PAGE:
First Words — 07 October 2021
The future of the arts is not what it used to be

By Mark Gauert

City & Shore Magazine

On the eve of the 21st century, just months from Jan. 1, 2001, we asked our arts writers to predict the future of the arts in South Florida. Here’s some of what they – Todd Anthony, Deborah K. Dietsch, Sean Piccoli, Chauncey Mabe, Matt Schudel, Tim Smith, David Cazares and Jack Zink, with illustrations by Ericka Hamburg – whimsically said we could expect between 2000 and 2025.

By 2001: Increasingly unruly behavior at the movies prompts local multiplexes to launch an audience-etiquette campaign. When the plea-tactic fails, seats are hot-wired to allow projectionists to zap inconsiderate patrons. Theater owners also press for a law making it a misdemeanor to talk above a whisper after the feature begins.

By 2007: The musical Exile, with a score by Emilio Estefan and book by Nilo Cruz – the Cuban-born playwright who grew up in Miami – creates a sensation at its world premiere at the Coconut Grove Playhouse. Area Stage founder John Rodaz directs Gloria Estefan and Sting as a struggling couple caught up in the immediate aftermath of the Castro era. The entertainment conglomerate SFX bankrolls the musical’s transfer to Broadway, and The New York Times calls it “the most exquisite and important cross-cultural event since Fiddler on the Roof.”

By 2018: Using newly developed “virtual music” headsets and home PC plug-ins, listeners of cutting-edge internet stations such as The Womb and EyeQRadio in Miami can now immerse themselves in sensory interactive “spheres,” which they select and program from a menu of musical and visual choices. The experience is essentially passive – look and listen – but these new audiovisual webcasts nevertheless become all the rage. Kids’ grades plunge, workplace productivity suffers. Reports of “v-music” addiction and an outbreak of virtual sickness among regular users – marked by nausea, vertigo, flashbacks, optical trails and spots, and buzzing in the ears – prompts government intervention.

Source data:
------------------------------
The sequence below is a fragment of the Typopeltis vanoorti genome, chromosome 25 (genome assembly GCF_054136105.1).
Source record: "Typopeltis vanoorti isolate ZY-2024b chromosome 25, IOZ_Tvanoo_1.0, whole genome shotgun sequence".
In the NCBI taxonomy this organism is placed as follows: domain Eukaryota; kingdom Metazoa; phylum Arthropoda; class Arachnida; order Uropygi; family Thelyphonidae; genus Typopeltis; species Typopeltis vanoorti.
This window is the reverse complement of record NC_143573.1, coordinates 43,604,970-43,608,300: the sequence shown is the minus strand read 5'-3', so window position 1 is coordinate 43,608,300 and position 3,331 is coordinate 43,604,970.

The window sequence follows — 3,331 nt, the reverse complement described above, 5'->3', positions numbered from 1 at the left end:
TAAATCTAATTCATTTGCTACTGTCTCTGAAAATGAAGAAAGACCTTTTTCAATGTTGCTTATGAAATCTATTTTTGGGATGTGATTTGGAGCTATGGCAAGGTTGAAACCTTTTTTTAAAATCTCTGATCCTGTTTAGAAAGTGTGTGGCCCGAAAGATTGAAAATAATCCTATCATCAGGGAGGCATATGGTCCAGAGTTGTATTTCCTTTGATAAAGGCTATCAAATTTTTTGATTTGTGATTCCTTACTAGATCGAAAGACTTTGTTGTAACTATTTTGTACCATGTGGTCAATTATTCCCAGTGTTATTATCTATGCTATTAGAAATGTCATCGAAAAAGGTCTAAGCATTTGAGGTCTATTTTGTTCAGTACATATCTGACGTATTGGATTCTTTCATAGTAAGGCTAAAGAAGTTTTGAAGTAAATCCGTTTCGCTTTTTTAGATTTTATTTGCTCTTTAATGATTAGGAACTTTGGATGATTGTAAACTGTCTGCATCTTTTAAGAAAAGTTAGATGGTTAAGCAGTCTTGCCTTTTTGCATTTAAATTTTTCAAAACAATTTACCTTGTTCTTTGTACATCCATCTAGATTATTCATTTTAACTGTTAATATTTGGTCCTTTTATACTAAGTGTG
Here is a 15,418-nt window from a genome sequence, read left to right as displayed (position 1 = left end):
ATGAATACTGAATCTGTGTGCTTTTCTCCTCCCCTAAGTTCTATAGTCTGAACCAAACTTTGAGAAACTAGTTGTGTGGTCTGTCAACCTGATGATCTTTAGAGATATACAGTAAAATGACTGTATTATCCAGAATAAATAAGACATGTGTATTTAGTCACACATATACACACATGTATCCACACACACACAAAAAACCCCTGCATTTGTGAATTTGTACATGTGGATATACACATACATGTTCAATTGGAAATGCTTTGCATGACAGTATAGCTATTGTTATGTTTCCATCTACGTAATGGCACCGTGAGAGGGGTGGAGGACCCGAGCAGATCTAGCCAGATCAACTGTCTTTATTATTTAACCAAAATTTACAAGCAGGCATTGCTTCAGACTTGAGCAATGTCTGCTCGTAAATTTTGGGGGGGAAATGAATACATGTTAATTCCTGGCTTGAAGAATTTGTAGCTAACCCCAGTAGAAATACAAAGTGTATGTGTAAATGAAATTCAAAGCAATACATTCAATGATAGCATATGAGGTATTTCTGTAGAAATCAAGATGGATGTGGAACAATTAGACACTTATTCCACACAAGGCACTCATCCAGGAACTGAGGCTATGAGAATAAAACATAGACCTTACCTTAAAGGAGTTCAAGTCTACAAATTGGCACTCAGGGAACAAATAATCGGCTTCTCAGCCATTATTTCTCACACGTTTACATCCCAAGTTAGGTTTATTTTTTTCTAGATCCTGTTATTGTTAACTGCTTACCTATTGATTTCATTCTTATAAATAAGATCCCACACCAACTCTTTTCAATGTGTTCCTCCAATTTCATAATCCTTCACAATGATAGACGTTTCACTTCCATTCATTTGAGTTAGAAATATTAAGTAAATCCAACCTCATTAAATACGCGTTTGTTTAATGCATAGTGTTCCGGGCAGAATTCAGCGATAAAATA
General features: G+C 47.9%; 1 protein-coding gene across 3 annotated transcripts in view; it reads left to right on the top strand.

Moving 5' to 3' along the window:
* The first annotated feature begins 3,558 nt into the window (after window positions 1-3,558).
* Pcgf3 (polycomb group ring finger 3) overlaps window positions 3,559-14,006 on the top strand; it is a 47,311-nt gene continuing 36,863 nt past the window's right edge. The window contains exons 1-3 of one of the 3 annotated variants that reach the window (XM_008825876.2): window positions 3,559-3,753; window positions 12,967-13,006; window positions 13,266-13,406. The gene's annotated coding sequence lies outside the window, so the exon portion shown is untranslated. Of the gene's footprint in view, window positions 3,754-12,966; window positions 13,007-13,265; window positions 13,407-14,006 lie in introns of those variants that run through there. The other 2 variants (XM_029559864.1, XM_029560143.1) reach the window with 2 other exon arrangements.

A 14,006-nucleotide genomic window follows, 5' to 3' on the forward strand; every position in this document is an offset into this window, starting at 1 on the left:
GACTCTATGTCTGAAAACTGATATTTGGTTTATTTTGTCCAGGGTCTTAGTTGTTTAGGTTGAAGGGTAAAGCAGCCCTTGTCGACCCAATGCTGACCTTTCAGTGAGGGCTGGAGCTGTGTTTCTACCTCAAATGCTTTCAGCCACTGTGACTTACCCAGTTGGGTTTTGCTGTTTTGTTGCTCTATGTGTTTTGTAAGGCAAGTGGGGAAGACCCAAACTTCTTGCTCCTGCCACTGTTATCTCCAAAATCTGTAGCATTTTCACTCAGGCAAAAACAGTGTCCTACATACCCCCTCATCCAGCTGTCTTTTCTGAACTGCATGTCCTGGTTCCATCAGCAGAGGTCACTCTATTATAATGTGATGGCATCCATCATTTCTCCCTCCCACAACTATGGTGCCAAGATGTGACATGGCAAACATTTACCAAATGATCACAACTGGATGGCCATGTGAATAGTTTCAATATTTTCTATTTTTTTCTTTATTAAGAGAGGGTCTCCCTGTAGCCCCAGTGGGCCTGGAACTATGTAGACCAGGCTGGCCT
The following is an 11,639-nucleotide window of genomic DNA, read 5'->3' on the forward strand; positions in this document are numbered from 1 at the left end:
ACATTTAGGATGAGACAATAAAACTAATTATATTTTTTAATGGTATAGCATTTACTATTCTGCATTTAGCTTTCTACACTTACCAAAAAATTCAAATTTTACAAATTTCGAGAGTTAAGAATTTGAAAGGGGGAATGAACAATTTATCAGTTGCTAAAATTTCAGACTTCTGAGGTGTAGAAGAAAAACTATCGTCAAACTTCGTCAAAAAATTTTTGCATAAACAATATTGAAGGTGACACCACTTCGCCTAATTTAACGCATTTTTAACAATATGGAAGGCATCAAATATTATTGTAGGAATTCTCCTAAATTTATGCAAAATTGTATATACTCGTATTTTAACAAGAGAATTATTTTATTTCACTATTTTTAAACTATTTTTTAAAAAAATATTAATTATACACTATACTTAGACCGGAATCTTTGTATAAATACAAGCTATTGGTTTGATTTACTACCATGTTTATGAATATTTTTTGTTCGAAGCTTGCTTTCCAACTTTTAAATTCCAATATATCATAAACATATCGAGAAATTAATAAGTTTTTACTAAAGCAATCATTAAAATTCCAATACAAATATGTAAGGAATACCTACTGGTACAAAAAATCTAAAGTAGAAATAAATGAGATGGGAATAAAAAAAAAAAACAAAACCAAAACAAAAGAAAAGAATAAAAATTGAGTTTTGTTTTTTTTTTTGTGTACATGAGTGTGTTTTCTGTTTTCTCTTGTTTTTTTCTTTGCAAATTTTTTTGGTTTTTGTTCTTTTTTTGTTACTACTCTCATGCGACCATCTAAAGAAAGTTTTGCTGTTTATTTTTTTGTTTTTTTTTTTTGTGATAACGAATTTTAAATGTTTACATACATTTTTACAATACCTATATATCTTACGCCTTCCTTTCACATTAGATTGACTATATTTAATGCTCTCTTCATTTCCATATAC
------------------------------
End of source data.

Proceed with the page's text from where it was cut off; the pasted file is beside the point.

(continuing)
By 2021: Formerly known as the Broward County Library, the Bienes Center for Antiquarian Books becomes the largest repository of cloth and paper books in Florida, its collection valued at $1 billion.

By 2024: Nearly a century after the art deco style made its debut in Miami Beach, the $3.5 billion Trump Palm Beaches Resort is completed. The 50-story complex spans the Intracoastal Waterway with the new Okeechobee Boulevard Bridge running through its atrium. Oceangoing yachts, arriving through the deepened Lake Worth Inlet and Intracoastal channels, dock in the indoor waterfront lobby. The 3,200-room extravaganza causes a sensation with its radical new architecture, dubbed Tropical Techno.

By 2025: Internet advances and the ability to download any movie ever made – for free – render multiplex cinemas, video stores and cable-TV movie channels obsolete. Blockbuster, struggling for years, throws in the towel.

By 2025: An efficient, high-speed network makes it possible for an opera fan in West Kendall to commute to the Kravis Center in Palm Beach in 45 minutes to see Porgy and Bess and be home by midnight. Now rivaling Manhattan for culture and public infrastructure, the Gold Coast nickname is retired in favor of The Big Orange. Within six months of the public transportation system’s completion, Florida’s glorious sunsets return when the haze caused by former traffic congestion dissipates.

    * * *

We still have a little time on the last three predictions. I’m looking forward to seeing yachts tie up at the indoor waterfront lobby in Palm Beach. (If I can tear myself away from the “sphere” I entered back in 2018).

But I think it’s safe to say, alas, most of these predictions fell short of reality for the arts in South Florida. No one really expects anyone to ever solve the problem of people talking during a performance. No one ever could have predicted that COVID would practically shut down the arts in 2020 or that Blockbuster would still be with us today (minus the late fees).

That’s why we asked our arts writers this year – Greg Carannante, Ben Crandell, Rod Stafford Hagwood and Phillip Valys – just to look ahead to the next three months in out annual Season Preview. Looking back on predictions for the future of the arts in South Florida, that seems safe enough.

Safe to predict the arts will always be important here, too. Of course, always call ahead to confirm.





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